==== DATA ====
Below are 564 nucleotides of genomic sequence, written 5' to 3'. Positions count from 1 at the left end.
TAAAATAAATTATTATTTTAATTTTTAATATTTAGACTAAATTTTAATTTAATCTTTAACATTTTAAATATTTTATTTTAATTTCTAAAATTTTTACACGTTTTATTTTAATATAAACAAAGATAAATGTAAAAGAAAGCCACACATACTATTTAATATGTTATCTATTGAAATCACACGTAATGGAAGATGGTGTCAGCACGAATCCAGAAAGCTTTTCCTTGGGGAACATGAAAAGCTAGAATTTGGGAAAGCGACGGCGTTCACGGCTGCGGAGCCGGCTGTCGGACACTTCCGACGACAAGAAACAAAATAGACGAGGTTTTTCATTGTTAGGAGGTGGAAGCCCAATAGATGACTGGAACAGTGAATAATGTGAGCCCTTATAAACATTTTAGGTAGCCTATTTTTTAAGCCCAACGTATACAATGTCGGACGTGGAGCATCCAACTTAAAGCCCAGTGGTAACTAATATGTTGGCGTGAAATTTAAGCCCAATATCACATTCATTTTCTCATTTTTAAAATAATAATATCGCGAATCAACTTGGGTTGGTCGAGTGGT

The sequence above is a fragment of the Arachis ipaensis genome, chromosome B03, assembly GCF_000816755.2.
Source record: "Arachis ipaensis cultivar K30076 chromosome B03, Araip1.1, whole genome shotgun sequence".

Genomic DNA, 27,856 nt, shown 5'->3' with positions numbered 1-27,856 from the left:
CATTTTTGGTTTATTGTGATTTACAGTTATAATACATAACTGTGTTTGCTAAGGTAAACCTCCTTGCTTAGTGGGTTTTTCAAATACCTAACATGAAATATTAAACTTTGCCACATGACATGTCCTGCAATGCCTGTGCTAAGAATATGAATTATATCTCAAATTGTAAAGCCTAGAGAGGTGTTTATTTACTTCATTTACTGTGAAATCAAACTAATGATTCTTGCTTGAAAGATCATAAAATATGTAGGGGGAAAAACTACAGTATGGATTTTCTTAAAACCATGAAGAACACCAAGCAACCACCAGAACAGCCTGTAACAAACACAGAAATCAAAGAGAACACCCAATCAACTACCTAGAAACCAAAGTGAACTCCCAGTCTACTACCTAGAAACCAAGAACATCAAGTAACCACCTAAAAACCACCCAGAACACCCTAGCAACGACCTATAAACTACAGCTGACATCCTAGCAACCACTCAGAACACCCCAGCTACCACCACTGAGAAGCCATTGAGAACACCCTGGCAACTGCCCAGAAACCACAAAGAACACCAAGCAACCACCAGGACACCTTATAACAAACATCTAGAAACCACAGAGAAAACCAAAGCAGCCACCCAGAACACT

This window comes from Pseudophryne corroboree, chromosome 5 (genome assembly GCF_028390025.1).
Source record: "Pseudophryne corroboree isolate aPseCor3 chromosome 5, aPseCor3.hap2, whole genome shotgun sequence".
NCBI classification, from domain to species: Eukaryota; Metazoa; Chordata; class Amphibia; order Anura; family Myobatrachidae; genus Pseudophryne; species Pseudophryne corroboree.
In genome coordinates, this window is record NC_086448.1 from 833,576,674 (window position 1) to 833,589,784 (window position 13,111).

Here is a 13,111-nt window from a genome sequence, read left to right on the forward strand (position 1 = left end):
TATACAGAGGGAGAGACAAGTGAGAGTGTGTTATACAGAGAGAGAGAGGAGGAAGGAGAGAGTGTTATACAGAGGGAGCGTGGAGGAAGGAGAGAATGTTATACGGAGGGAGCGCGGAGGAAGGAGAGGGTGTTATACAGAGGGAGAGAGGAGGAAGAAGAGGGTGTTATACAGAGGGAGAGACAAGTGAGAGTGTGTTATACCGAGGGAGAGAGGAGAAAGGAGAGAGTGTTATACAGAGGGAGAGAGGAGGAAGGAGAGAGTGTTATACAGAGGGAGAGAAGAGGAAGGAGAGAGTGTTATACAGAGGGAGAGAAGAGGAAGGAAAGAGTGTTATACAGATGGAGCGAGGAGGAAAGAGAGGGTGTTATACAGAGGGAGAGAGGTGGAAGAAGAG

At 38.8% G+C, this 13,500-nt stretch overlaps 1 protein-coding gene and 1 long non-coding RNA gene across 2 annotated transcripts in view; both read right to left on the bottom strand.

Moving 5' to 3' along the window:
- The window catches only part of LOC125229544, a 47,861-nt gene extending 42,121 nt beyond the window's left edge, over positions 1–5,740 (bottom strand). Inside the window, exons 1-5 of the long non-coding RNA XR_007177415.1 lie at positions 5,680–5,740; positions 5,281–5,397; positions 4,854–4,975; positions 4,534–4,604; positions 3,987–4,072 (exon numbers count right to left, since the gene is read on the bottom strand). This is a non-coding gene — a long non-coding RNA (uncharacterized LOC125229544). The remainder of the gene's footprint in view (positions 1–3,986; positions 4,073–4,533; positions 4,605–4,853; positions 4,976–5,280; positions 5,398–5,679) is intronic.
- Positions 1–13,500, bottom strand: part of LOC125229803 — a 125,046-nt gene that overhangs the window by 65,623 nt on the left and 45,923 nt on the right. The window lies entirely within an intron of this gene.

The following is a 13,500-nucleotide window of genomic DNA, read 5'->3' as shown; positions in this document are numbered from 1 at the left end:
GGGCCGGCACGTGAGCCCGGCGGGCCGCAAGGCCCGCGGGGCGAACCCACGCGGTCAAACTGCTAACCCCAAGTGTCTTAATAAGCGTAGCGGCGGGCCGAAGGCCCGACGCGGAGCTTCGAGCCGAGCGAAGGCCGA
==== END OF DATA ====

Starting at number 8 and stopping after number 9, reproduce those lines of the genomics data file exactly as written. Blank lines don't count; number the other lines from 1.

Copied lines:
Source record: "Pseudophryne corroboree isolate aPseCor3 chromosome 5, aPseCor3.hap2, whole genome shotgun sequence".
NCBI classification, from domain to species: Eukaryota; Metazoa; Chordata; class Amphibia; order Anura; family Myobatrachidae; genus Pseudophryne; species Pseudophryne corroboree.